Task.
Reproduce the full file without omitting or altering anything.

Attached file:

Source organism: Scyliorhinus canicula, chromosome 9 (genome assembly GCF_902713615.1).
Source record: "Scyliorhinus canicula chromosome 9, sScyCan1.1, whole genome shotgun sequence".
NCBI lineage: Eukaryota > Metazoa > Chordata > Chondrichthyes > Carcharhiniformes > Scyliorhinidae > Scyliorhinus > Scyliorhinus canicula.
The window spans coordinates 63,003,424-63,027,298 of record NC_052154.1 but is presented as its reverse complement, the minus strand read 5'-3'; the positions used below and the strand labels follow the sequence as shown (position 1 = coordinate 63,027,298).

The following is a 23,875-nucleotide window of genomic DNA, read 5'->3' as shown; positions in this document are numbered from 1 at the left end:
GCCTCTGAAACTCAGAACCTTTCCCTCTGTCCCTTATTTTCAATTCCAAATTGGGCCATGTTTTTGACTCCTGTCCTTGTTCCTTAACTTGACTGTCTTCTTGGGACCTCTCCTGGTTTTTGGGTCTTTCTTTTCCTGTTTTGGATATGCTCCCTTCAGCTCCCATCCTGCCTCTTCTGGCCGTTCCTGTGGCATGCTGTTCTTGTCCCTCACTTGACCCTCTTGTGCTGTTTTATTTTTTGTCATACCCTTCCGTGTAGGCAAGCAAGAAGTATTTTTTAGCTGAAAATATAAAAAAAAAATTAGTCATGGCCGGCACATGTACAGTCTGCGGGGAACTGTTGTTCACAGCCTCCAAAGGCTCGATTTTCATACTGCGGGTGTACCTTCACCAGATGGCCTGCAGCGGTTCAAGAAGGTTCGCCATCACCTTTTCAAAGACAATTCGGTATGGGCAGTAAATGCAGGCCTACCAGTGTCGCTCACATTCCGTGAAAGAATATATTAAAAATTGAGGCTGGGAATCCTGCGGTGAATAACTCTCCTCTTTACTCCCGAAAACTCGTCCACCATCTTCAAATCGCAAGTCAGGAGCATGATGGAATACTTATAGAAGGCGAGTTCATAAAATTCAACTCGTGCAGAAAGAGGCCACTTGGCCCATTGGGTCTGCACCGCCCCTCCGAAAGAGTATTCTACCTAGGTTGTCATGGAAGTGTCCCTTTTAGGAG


Source organism: Scyliorhinus canicula, chromosome 9 (genome assembly GCF_902713615.1).
Source record: "Scyliorhinus canicula chromosome 9, sScyCan1.1, whole genome shotgun sequence".
NCBI lineage: Eukaryota > Metazoa > Chordata > Chondrichthyes > Carcharhiniformes > Scyliorhinidae > Scyliorhinus > Scyliorhinus canicula.
The window spans coordinates 63,003,424-63,027,298 of record NC_052154.1 but is presented as its reverse complement, the minus strand read 5'-3'; the positions used below and the strand labels follow the sequence as shown (position 1 = coordinate 63,027,298).

The following is a 23,875-nucleotide window of genomic DNA, read 5'->3' as shown; positions in this document are numbered from 1 at the left end:
GCCTCTGAAACTCAGAACCTTTCCCTCTGTCCCTTATTTTCAATTCCAAATTGGGCCATGTTTTTGACTCCTGTCCTTGTTCCTTAACTTGACTGTCTTCTTGGGACCTCTCCTGGTTTTTGGGTCTTTCTTTTCCTGTTTTGGATATGCTCCCTTCAGCTCCCATCCTGCCTCTTCTGGCCGTTCCTGTGGCATGCTGTTCTTGTCCCTCACTTGACCCTCTTGTGCTGTTTTATTTTTTGTCATACCCTTCCGTGTAGGCAAGCAAGAAGTATTTTTTAGCTGAAAATATAAAAAAAAAATTAGTCATGGCCGGCACATGTACAGTCTGCGGGGAACTGTTGTTCACAGCCTCCAAAGGCTCGATTTTCATACTGCGGGTGTACCTTCACCAGATGGCCTGCAGCGGTTCAAGAAGGTTCGCCATCACCTTTTCAAAGACAATTCGGTATGGGCAGTAAATGCAGGCCTACCAGTGTCGCTCACATTCCGTGAAAGAATATATTAAAAATTGAGGCTGGGAATCCTGCGGTGAATAACTCTCCTCTTTACTCCCGAAAACTCGTCCACCATCTTCAAATCGCAAGTCAGGAGCATGATGGAATACTTATAGAAGGCGAGTTCATAAAATTCAACTCGTGCAGAAAGAGGCCACTTGGCCCATTGGGTCTGCACCGCCCCTCCGAAAGAGTATTCTACCTAGGTTGTCATGGAAGTGTCCCTTTTAGGAG